by: William Bole on April 3rd, 2013 | Comments Off
Late one evening in April 1963, Dick Gregory came crashing through the door of his Chicago apartment – drunk – and was informed by his wife that the president of the United States was looking for him. As Diane McWhorter related in her 2001 book, Carry Me Home, about the drive to desegregate Birmingham, Alabama, the comedian returned the phone call to the White House and spoke with John F. Kennedy, who reportedly told him, “Please, don’t go to Birmingham. We’ve got it all solved. Dr. King is wrong, what he’s doing.” Gregory, a celebrity at 30 years old, replied – “Man, I will be there in the morning.”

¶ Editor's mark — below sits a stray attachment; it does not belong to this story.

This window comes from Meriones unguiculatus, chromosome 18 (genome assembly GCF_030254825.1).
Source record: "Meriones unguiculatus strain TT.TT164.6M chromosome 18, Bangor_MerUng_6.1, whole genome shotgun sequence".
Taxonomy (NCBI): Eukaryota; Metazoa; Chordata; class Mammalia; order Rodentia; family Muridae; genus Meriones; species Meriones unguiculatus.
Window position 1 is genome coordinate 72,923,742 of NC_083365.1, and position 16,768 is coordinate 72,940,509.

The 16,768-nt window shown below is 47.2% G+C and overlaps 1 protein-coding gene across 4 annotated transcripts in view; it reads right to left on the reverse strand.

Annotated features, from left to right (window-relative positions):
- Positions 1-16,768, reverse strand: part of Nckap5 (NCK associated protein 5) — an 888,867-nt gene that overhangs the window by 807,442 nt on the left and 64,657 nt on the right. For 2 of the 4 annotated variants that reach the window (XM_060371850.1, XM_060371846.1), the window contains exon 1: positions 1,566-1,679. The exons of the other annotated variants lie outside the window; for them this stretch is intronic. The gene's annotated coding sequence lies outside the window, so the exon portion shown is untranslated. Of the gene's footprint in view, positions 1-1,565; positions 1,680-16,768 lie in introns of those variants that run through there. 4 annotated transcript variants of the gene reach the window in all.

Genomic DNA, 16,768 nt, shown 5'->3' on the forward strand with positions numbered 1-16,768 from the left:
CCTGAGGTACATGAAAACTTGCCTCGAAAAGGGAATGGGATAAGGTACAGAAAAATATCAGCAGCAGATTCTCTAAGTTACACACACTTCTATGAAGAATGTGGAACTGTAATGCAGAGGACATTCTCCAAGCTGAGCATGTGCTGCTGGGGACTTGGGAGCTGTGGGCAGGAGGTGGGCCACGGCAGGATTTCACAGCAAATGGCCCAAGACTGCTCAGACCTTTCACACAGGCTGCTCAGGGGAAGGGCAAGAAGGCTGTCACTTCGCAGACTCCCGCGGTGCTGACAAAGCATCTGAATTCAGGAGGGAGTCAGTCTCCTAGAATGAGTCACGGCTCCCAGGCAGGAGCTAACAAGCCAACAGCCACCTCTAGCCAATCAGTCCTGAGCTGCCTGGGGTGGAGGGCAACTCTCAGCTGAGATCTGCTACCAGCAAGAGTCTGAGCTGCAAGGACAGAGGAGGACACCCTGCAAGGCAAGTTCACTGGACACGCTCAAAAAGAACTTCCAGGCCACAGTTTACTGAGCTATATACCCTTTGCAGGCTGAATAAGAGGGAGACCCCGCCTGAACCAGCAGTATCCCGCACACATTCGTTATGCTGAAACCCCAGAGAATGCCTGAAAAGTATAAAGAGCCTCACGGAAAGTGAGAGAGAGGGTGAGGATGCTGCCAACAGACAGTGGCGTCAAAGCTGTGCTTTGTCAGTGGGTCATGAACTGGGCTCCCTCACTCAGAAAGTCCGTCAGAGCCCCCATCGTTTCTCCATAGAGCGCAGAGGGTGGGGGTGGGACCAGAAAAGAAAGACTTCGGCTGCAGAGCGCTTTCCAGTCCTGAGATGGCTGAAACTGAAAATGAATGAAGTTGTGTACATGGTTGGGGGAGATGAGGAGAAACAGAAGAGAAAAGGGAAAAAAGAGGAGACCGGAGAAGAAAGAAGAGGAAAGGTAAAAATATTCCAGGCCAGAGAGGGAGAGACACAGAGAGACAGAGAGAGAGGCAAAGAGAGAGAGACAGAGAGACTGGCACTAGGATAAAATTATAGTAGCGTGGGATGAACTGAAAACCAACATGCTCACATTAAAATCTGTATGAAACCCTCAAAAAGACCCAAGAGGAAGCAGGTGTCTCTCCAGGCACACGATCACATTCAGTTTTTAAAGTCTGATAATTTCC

Kennedy and his aides were hardly the only ones pleading for racial calm in that place, 50 years ago. Birmingham’s liberal white clergy and even its black newspaper had urged Martin Luther King Jr. (who died 45 years ago, on April 4) to jettison plans for a campaign of nonviolent direct action. They feared that an escalation of tactics would only make the segregationists angrier.